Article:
Goldfish escape

If defects appear in a building after completion, the developer or contractor may be liable to the owners of the building, in contract or negligence, for the cost of remedying that work. However, if the building is a dwelling, then there is a further potential liability under the DPA*.

The DPA imposes a duty on a person taking on work for, or in connection with, the provision of a dwelling to ensure that the work is done:

  1. in a workmanlike or professional manner
  2. with proper materials
  3. so that the dwelling will be fit for habitation when completed.

The duty is owed to every person who acquires an interest in the building. As such, a developer or contractor may be liable to successors in title to the original buyer of the dwelling.

The key to establishing liability under the DPA is to show that the dwelling is unfit for habitation. The problem is that this phrase is open to a wide range of interpretation, meaning that there is a great deal of uncertainty as to what defects will be caught by the DPA.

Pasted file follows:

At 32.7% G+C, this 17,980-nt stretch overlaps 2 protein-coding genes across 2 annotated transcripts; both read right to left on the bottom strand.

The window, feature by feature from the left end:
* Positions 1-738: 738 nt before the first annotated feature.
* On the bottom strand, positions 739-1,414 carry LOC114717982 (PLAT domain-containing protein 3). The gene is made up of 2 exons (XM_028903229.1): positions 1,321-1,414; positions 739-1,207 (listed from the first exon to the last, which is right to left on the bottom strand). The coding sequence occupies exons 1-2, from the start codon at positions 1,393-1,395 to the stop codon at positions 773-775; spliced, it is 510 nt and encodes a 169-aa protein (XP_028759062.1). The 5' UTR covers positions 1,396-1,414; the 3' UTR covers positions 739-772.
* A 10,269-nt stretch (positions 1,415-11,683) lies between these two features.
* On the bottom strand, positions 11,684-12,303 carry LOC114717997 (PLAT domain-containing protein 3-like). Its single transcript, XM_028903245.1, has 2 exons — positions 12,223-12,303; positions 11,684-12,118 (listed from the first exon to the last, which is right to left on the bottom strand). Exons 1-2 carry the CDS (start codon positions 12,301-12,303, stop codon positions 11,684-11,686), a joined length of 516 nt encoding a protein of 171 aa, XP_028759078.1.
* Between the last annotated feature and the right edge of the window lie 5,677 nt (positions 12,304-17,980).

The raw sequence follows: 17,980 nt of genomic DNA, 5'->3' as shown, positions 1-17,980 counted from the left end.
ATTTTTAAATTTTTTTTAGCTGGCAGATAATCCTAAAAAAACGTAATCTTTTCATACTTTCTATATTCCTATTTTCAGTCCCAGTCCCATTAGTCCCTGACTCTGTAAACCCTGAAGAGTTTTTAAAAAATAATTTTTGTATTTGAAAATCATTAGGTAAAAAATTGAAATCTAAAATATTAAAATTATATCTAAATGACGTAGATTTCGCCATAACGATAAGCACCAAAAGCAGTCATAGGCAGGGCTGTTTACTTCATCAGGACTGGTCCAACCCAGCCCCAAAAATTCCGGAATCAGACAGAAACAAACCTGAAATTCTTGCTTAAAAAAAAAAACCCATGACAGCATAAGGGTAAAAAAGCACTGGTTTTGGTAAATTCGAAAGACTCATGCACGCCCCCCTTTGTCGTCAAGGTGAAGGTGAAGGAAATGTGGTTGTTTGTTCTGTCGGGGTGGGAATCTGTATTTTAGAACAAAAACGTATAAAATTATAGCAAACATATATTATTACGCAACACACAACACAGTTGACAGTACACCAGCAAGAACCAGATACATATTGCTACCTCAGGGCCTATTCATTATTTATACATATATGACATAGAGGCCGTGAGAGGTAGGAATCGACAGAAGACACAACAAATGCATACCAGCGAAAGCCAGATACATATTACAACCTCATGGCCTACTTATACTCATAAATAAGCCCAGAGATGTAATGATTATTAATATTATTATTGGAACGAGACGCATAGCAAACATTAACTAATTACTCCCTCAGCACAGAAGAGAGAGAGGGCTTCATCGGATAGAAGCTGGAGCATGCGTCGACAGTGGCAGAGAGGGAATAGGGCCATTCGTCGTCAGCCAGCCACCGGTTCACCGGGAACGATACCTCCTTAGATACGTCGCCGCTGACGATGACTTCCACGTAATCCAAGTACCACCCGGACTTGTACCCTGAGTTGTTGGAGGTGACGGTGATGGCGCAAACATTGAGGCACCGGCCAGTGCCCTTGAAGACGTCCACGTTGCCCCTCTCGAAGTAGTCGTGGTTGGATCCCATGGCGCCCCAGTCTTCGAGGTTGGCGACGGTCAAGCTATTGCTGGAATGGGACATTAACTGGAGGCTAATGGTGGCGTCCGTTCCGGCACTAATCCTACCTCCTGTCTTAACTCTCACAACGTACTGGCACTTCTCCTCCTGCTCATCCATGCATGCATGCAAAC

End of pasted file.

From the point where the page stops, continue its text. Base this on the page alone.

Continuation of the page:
A recent TCC decision** has tried to bring some clarity to the situation by confirming that a dwelling will be ‘fit for habitation’, within the meaning of the DPA, if it is capable of occupation for a reasonable time without risk to the health and safety of the occupants or undue inconvenience or discomfort to them.

The TCC also made the following points, which may mean that the range of defects that render a dwelling unfit for habitation is wider than previously thought:

  1. the effect of defects as a whole, rather than individually, should be considered when deciding whether the dwelling is unfit for habitation
  2. the defect does not have to be apparent on completion of the property
  3. the dwelling must be fit for habitation for all classes of people, including children and those with medical conditions
  4. just because a property has been let, does not mean that it is fit for habitation.

In summary, developers and contractors should be aware that the ambit of the DPA is wider than they might previously have thought.

For more information, email

*Section 1 of the Defective Premises Act 1972

**Rendlesham Estates Plc and others v. Barr Limited [2014] EWHC 3968 (TCC)

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This blog is intended only as a synopsis of certain recent developments. If any matter referred to in this blog is sought to be relied upon, further advice should be obtained.